Being a spoonie, in general, is hard. That’s kind of why the term exists in the first place.
If you aren’t familiar with the term ‘spoonie,’ here’s the wikipedia article on Spoon Theory which does a decent job explaining what it’s all about. But basically, being a spoonie just means that a person is dealing with a chronic illness and, on any given day, only has a limited number of ‘spoons’ which are pretty much such symbols of energy. More spoons = more energy. No spoons = no energy, and the person must rest.
Now, you may be thinking, “why isn’t everyone a spoonie, then? I mean, everyone only has a certain amount of energy until they need to rest.” Well, the way I see it at least, is that ~normal~ people kind of have this ‘reserve’ of energy that exists within them that they can kind of tap into when their energy is running low. That’s why y’all are able to just, y’know, pull all-nighters or whatever if duty calls. But the thing is, for spoonies, there is no energy reserve. When our energy is depleted, it’s really depleted. At least, like I said, for me and my personal interpretation of the whole spoonie thing. I do have narcolepsy, though, so my experience is definitely different from other spoonies with different diagnoses.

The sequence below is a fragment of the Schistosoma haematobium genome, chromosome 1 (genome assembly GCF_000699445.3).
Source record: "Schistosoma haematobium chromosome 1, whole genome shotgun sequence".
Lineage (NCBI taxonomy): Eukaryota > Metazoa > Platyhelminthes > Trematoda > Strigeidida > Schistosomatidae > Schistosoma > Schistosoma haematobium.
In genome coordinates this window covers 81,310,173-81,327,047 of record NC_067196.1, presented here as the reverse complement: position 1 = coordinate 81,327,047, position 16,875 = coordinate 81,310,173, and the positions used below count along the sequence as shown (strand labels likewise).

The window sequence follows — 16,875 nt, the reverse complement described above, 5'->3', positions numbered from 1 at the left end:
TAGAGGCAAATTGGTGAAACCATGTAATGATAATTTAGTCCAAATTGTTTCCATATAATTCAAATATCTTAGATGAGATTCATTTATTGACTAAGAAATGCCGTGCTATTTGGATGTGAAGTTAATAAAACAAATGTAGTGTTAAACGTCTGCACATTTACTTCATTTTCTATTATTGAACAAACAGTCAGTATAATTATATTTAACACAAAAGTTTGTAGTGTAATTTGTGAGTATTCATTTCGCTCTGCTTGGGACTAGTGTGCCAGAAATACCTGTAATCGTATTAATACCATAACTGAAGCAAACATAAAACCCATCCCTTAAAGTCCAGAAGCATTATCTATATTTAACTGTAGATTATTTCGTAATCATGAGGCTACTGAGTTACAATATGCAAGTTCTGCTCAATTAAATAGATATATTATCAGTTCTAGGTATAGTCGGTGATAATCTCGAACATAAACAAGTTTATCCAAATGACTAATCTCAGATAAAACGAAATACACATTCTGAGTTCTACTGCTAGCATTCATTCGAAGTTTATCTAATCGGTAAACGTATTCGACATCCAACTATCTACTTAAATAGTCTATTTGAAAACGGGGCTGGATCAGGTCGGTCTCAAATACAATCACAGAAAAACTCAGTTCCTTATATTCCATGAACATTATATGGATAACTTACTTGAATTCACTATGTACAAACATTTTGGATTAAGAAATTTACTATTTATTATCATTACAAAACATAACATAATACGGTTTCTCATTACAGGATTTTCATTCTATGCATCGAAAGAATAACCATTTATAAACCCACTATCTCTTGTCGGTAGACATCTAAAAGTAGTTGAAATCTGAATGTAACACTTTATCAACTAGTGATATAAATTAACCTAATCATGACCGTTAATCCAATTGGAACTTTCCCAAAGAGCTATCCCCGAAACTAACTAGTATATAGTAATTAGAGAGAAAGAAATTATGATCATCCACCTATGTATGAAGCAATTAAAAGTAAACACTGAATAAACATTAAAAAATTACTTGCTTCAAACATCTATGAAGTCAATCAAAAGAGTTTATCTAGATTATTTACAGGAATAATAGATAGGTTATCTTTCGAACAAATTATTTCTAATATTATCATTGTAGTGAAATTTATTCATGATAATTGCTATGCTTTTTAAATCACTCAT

Being a spoonie in the beauty community is challenging, not only because the typical person doesn’t know or hasn’t even heard of the term ‘spoonie’ and therefore can’t be expected to respect our additional needs. It’s also just A Lot because, well, it’s an oversaturated industry and we’re therefore ‘competing’ with all of these people who not only don’t have to deal with a chronic illness, but also have this extra reserve of energy I talked about earlier that they’re able to tap into when necessary that I just point blank don’t have.
Basically, I just want to say that if you have the privilege of not being a spoonie, use your privilege in appropriate ways and remember to respect those of us who might be struggling. That doesn’t mean we should be handed everything or given anything extra, it just means that we deserve the same respect you’d give to anyone not dealing with a chronic illness.
Oh, and please never, ever tell me you wish you could sleep all the time like me. Thanks.